1) They were aware that if they could make Internet Explorer the window to the web, they could own the web.
      2) They realized that the browser would become a platform for application programming, which would mean that people no longer would be locked in to Windows as a platform.

      Those were two really good reasons for them to worry about Netscape.
    • by kthreadd (1558445)

      I never understood why Microsoft forced Internet Explorer inside Windows. Did they fear Netscape's "API" would really threaten them ?

      The same way they "forced" Notepad and other bundled applications, because it's really useful to have.

      • Read the findings of fact [justice.gov]. It's a lot more complex than you imagine.

      • actually notepad is a pretty good example of why this practice sucks, most people put up with that piece of shit because it came free with the operating system rather than finding something that's actually good.
    • by spongman (182339)

      They made mshtml implement shdocvw because it made sense to add Internet Uris to the shell namespace.

    • by sjames (1099)

      Yes, they did. They were such control freaks that they couldn't stand the thought that a web based app might run equally well on Linux or Mac. The only out was to corrupt the standards enough that corporate apps would be IE only.

      They created such a lockdown that even with MS helping, their customers have taken years to even move to the next version of IE.

    • by jader3rd (2222716)

      I never understood why Microsoft forced Internet Explorer inside Windows. Did they fear Netscape's "API" would really threaten them ?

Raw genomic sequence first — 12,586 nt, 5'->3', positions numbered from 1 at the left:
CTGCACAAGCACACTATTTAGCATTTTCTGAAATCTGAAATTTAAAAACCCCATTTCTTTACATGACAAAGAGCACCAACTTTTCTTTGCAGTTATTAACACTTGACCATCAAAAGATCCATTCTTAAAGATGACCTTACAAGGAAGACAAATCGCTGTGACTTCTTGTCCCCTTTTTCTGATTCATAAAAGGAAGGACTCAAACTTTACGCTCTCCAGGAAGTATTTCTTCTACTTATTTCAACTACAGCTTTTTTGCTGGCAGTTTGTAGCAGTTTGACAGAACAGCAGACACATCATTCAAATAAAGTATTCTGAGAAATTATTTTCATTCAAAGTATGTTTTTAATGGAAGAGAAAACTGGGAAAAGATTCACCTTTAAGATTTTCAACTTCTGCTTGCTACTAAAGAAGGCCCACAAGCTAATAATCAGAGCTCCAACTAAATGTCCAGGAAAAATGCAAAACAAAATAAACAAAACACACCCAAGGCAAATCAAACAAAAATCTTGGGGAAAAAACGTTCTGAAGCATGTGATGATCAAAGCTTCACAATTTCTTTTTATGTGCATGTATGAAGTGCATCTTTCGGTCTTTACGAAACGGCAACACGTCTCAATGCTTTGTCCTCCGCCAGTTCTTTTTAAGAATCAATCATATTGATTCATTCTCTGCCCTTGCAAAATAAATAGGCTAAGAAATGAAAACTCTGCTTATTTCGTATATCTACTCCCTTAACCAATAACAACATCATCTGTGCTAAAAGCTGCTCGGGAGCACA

Yes. Netscape was proposing a network connected API that would act as an interface between the program and the OS. It was going to be a complete API that would allow a developer to write a program that would run on the Netscape API and be OS independent.

    • by Darinbob (1142669)

      I think they saw the browser as being an application platform in the future before others saw that. Not necessarily because they wanted internet based applications but because they wanted to make sure those application users were still using Windows. If the entire world could use Netscape or something else to get their work done then there'd be no reason to use Windows anymore. So they needed to make sure that they were in the browser market, that they had a very large market share of it, and then chang

  • Technological novice or not he had a better handle on the definition of "operating system" than many of the readers here. A solitaire game or web browser is not part of the computer operating system but instead just an application that comes with it. Rely on textbook definitions and not MS marketing or RMS seeing an opportunity to claim credit for a different project.
    • by Telvin_3d (855514)

      Part of this might be that the terminology hasn't really kept up with the realities of the situation. Initially an Operating System was literately just the software layer that operated the hardware. But right from the very start there were useful apps and commands baked in that were not strictly required for interfacing with the hardware. And as more and more things got taken for granted as part of the basic computing experience, they got added to the basic level of computer installation, which is the OS.

      If

    • Technological novice or not he had a better handle on the definition of "operating system" than many of the readers here. A solitaire game or web browser is not part of the computer operating system but instead just an application that comes with it. Rely on textbook definitions and not MS marketing.

      Users have never been interested in the geek's textbook definitions.

      They are shopping for systems. They like consistency. In-store demos. The out-of-the-box experience. Core applications which share a common look and feel with the desktop or mobile UI. Bare bones doesn't sell worth spit.

      • So? The beige box under the desk is not a "hard drive" no matter what the lowest common denominator says.
        Similarly I don't see why we should accept the MS marketing department definition of an operating system over the textbook one - yet so many have.
  • He screwed up (Score:5, Insightful)